But there’s a critical argument against investing in real estate too, and that’s the one that is scary. It goes something like, “Maybe, just maybe, buying something huge that requires constant upkeep and maintenance isn’t actually the best way to move towards sustainability (financial independence, smaller ecological footprint, simpler life, etc.). Why would I want to live in (and pay to maintain) a comparatively huge property and structure, when I could certainly spend less money by not owning my own house? A couple of my more righteously hardcore friends have also reminded me gently that a whole house is more space than most of the world’s population has, and that it’s my responsibility as a privileged Northerner to decrease the amount of global space and energy I take up.

Yes, yes, yes and yes. I know these things and am in full agreement. And even though I’m scared and have lots of questions and fears about the whole thing, I still wanted to buy a whole house. Why? What am I hoping to achieve through this purchase that I think might actually serve the common good?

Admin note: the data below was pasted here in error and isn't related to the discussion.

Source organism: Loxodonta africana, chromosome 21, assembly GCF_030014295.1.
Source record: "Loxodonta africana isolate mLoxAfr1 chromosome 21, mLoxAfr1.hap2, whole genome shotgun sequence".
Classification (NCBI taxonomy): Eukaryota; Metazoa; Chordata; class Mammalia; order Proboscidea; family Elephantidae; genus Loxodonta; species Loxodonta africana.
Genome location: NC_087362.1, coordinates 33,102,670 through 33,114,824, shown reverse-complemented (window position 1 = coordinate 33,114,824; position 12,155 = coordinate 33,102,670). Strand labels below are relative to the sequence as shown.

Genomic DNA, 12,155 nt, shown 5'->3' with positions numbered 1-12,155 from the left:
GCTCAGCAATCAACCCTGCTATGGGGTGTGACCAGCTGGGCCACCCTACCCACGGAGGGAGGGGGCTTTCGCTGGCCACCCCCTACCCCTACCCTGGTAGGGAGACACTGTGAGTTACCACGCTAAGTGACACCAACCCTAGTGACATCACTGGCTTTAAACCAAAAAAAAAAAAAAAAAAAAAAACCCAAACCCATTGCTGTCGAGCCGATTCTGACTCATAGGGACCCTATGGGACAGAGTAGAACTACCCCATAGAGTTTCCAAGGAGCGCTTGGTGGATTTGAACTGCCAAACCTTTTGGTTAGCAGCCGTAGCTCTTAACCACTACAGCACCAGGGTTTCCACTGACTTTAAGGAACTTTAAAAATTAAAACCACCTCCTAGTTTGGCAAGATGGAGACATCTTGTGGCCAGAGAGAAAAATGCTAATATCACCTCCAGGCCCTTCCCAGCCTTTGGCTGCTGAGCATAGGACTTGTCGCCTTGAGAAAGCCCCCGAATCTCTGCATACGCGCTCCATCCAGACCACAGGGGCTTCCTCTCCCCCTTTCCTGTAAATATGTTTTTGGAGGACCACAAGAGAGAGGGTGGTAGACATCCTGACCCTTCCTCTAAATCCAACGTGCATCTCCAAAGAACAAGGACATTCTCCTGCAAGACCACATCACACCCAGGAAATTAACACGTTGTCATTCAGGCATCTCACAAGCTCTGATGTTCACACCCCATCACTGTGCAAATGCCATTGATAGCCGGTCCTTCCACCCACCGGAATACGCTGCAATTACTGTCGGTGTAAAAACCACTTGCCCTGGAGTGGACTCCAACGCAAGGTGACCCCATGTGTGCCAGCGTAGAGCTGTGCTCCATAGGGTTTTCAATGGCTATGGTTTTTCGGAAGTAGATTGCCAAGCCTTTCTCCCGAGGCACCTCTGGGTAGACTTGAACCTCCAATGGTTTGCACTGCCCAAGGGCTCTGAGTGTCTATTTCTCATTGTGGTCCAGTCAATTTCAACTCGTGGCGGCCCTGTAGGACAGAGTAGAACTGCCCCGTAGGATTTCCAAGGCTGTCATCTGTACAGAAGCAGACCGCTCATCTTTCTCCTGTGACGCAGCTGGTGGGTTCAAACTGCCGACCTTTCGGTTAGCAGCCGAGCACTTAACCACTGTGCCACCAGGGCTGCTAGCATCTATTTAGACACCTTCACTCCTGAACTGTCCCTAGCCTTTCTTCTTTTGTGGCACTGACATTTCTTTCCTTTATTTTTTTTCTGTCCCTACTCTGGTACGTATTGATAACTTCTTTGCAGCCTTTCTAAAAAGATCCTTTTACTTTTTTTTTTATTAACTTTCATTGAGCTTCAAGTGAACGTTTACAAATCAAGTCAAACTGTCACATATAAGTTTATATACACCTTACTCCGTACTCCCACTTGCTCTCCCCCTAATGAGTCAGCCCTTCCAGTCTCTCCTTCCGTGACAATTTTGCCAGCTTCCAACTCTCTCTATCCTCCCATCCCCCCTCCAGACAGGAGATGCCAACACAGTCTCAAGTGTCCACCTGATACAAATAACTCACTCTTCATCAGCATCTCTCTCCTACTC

1. Financial Independence. So how exactly does my financial independence serve the common good? A fine question. Please refer to Your Money or Your Life for the best answer, but in the meantime here’s my version: by becoming less dependent on the mainstream socioeconomic structure, my work is freed up to happen on my own terms, without being as compromised to cultural expectations. In other words, I can focus on the work that is most important (and most fulfills my purpose/potential) without having to worry as much about how I will survive.

2. Greater freedom over the choices I make and my lifestyle. For example, I can (hopefully) use my property to grow food, which increases my self-reliance, decreases my reliance on Big Food, and localizes/simplifies/improves my food consumption. I can also choose to make energy efficient choices/upgrades in my home, and design my space based on what I legitimately need and think is of value rather than simply filling it up with a million things. (For the record, I also plan to share the space, so if any of y’all know of any potential roomies who might be keen to share the practice of Subverting Overconsumption, let me know!)